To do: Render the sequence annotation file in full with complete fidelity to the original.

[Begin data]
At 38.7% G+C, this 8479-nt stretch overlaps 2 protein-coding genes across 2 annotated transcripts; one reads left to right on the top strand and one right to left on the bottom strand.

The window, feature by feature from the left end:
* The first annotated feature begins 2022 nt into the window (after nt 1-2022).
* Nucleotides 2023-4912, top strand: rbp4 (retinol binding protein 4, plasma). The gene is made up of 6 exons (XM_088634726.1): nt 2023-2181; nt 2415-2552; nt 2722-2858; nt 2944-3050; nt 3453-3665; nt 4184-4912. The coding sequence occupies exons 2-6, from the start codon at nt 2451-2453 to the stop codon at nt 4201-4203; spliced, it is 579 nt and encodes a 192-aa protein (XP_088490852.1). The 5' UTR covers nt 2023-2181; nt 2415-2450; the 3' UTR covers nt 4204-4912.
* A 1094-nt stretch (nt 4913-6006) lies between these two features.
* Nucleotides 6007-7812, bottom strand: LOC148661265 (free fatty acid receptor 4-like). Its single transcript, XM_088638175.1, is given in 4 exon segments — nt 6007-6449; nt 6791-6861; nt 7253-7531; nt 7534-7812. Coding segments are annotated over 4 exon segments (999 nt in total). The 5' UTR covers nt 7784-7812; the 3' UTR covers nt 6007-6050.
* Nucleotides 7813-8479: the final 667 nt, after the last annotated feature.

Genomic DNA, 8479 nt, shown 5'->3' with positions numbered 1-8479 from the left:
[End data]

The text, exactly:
At 38.7% G+C, this 8479-nt stretch overlaps 2 protein-coding genes across 2 annotated transcripts; one reads left to right on the top strand and one right to left on the bottom strand.

The window, feature by feature from the left end:
* The first annotated feature begins 2022 nt into the window (after nt 1-2022).
* Nucleotides 2023-4912, top strand: rbp4 (retinol binding protein 4, plasma). The gene is made up of 6 exons (XM_088634726.1): nt 2023-2181; nt 2415-2552; nt 2722-2858; nt 2944-3050; nt 3453-3665; nt 4184-4912. The coding sequence occupies exons 2-6, from the start codon at nt 2451-2453 to the stop codon at nt 4201-4203; spliced, it is 579 nt and encodes a 192-aa protein (XP_088490852.1). The 5' UTR covers nt 2023-2181; nt 2415-2450; the 3' UTR covers nt 4204-4912.
* A 1094-nt stretch (nt 4913-6006) lies between these two features.
* Nucleotides 6007-7812, bottom strand: LOC148661265 (free fatty acid receptor 4-like). Its single transcript, XM_088638175.1, is given in 4 exon segments — nt 6007-6449; nt 6791-6861; nt 7253-7531; nt 7534-7812. Coding segments are annotated over 4 exon segments (999 nt in total). The 5' UTR covers nt 7784-7812; the 3' UTR covers nt 6007-6050.
* Nucleotides 7813-8479: the final 667 nt, after the last annotated feature.

Genomic DNA, 8479 nt, shown 5'->3' with positions numbered 1-8479 from the left: